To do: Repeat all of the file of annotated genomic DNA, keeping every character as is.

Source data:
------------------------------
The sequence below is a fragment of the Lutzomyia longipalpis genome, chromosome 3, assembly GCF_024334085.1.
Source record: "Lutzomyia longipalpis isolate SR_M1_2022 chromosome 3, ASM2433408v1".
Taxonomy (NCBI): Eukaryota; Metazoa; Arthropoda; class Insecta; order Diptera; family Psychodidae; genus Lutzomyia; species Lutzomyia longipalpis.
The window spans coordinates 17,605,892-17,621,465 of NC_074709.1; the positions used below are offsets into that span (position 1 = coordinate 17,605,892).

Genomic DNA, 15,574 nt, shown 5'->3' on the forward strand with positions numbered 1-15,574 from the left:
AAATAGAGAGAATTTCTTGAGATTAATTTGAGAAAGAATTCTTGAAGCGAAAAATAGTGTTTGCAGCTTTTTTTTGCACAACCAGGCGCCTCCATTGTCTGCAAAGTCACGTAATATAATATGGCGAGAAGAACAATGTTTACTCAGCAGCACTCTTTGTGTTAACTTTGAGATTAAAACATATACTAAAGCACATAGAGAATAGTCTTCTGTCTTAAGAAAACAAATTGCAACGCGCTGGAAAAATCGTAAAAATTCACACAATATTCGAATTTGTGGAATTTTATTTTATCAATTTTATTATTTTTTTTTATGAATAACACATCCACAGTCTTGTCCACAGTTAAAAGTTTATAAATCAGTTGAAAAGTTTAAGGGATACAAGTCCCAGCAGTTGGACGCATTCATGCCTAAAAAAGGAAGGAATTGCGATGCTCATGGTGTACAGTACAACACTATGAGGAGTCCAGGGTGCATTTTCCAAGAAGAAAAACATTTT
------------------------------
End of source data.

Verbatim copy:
The sequence below is a fragment of the Lutzomyia longipalpis genome, chromosome 3, assembly GCF_024334085.1.
Source record: "Lutzomyia longipalpis isolate SR_M1_2022 chromosome 3, ASM2433408v1".
Taxonomy (NCBI): Eukaryota; Metazoa; Arthropoda; class Insecta; order Diptera; family Psychodidae; genus Lutzomyia; species Lutzomyia longipalpis.
The window spans coordinates 17,605,892-17,621,465 of NC_074709.1; the positions used below are offsets into that span (position 1 = coordinate 17,605,892).

Genomic DNA, 15,574 nt, shown 5'->3' on the forward strand with positions numbered 1-15,574 from the left:
AAATAGAGAGAATTTCTTGAGATTAATTTGAGAAAGAATTCTTGAAGCGAAAAATAGTGTTTGCAGCTTTTTTTTGCACAACCAGGCGCCTCCATTGTCTGCAAAGTCACGTAATATAATATGGCGAGAAGAACAATGTTTACTCAGCAGCACTCTTTGTGTTAACTTTGAGATTAAAACATATACTAAAGCACATAGAGAATAGTCTTCTGTCTTAAGAAAACAAATTGCAACGCGCTGGAAAAATCGTAAAAATTCACACAATATTCGAATTTGTGGAATTTTATTTTATCAATTTTATTATTTTTTTTTATGAATAACACATCCACAGTCTTGTCCACAGTTAAAAGTTTATAAATCAGTTGAAAAGTTTAAGGGATACAAGTCCCAGCAGTTGGACGCATTCATGCCTAAAAAAGGAAGGAATTGCGATGCTCATGGTGTACAGTACAACACTATGAGGAGTCCAGGGTGCATTTTCCAAGAAGAAAAACATTTT